To carry his messages, Major Squier through the wire itself, impulses are sent employs high-frequency waves, far along it in the shape of high-frequency above the limit of human hearing. Ob- waves which, as the inventor says, “don't taining them from a dynamo, he tunes get into the wire at all.” If it be asked them to various pitches, so that each how many "extra conversations” can be conversation carried on over the wire is put on the conductor, the only possible based upon a separate and particular answer is “several," because the pumber number of vibrations per second. Inas- must depend upon the diameter of the much as the talks are on different elec- wire and other conditions. trical tunes, they do not interfere with As the frequency of the electro-magone another in the least.

netic waves increases, their energy apIt will be understood, then, that high-pears to have a steady growing tendency to get out of the wire itself. The ordi- ceiving stations, which is the ordinary nary battery telephonic current is largely custom. a conduction current through metal, and The circuits are ordinary telephonic the ohmic resistance of the wire is one circuits, such as are now utilized in wire of the principal obstacles to long-distance telephony and telegraphy. “In fact,” telephoning. On the other hand, in wire- says the inventor, “the regular twistedless telegraphy, frequencies from 100,- pair paper-insulated lead-covered tele000 up to several millions per second are phone cable serves the purpose very well, used, and the energy is chiefly radiated the energy being conveyed principally in into the ether of space.

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ONE HUNDRED THOUSAND-CYCLE GENERATOR FOR ELECTRIC WAVES USED BY

MAJOR SQUIER IN HIS EXPERIMENTS.

the minute layer of ether separating the There is, however, an intermediate two metallic conductors. By this means range, in which the vibrations are from a most efficient system of high-fre20,000 to 100,000 per second, and where- quency telephony or telegraphy is mainin the electro-magnetic energy is still tained, and, at the same time, any intersufficiently linked to the wire to pre- ferences between neighboring circuits vent excessive radiation into the ether." operated by the system are eliminated, The wire, while carrying but a small part so that many such circuits may be of the energy, nevertheless acts as an brought to the same switchboard without efficient guide for the high-frequency interfering effects.” waves. Accordingly, use is made of The inventor further says: “Since a these steered ether waves as a vehicle to plurality of high-frequency waves of difcarry telephonic or telegraphic messages. ferent frequencies may be impressed on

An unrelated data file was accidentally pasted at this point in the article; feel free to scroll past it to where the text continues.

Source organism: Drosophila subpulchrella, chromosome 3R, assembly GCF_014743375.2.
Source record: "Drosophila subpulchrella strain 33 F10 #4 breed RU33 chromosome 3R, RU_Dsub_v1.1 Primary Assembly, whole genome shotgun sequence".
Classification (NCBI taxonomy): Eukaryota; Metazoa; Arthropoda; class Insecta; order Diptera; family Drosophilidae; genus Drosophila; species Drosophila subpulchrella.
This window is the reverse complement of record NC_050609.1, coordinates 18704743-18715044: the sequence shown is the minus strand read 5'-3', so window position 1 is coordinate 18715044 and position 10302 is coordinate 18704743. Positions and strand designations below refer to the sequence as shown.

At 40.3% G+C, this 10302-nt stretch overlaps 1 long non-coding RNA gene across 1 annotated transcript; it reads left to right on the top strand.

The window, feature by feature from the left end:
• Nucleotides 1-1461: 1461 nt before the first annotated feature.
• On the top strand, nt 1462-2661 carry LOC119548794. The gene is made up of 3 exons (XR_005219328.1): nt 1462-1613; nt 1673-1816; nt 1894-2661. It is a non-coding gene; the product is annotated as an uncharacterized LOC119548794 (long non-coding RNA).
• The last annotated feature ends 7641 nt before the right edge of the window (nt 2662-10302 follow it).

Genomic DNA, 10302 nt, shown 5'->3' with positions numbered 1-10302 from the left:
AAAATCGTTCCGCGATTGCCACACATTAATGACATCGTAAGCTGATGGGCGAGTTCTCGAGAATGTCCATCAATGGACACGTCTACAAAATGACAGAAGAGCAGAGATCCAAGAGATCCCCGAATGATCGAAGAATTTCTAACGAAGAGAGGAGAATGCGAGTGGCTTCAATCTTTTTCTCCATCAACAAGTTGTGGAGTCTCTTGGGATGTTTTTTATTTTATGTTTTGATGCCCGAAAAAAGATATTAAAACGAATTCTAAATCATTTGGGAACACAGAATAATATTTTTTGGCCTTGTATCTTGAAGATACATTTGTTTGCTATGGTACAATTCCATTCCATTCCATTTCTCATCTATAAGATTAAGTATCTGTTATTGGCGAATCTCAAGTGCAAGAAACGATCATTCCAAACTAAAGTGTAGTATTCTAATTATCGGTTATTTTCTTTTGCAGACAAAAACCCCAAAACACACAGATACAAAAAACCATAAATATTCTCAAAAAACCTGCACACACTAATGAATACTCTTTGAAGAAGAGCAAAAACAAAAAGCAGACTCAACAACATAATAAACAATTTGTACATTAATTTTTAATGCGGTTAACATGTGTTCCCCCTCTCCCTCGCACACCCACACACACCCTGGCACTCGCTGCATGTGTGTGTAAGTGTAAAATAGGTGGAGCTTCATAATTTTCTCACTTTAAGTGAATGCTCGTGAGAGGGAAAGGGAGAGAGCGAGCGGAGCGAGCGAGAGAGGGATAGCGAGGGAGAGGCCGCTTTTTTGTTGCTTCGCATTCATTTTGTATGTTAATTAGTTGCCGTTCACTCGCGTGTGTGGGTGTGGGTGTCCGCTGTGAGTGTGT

It will thus be seen that the new in- the same line, and since these may be sevention combines the principles of wire- lectively separated from each other by less telegraphy and telephony with those suitably tuned circuits, it is obvious that of telegraphy and telephony by wire. multiplex telephony is practicable. Also, Major Squier, in other words, has taken it has been found that these high-frethe apparatus and methods now used in quency waves may exist on the same line wireless communication, and has applied with ordinary battery telephonic currents them to the transmission of electro-mag- without in any way affecting them; and netic waves along metal conductors, thus thus the system may be applied to the accomplishing an enormous improve- usual telephonic circuit without 'cross ment in efficiency over the plan of em- talk' or other disturbances.” ploying antennæ at transmitting and re- Major Squier calls attention to the fact that it is almost impossible to make they become visible to the eye. We an ordinary telephonic system work could actually see telegraphic messages, satisfactorily over any circuit that is con- instead of hearing them, if our eyes were nected with the ground. Lines with such suitably constructed. circuits are subject to serious difficulties, The waves used by Major Squier bechief among which are the strange noises long to the great unexplored region heard in the receiving instruments. The which lies above the limit of audicause of these noises, by the way, is not bility and below the limit of visibilvery well understood. But the new plan ity. They can be neither heard nor seen; makes it practicable to connect a tele- yet they are utilized for purposes of wirephone circuit with the earth at both ends less telegraphy, and those of them which without inviting the slightest suggestion are relatively low down in the scale of of such disturbances—a very important frequency can be employed to carry mesfeature of the invention, in Major sages. Squier's own opinion.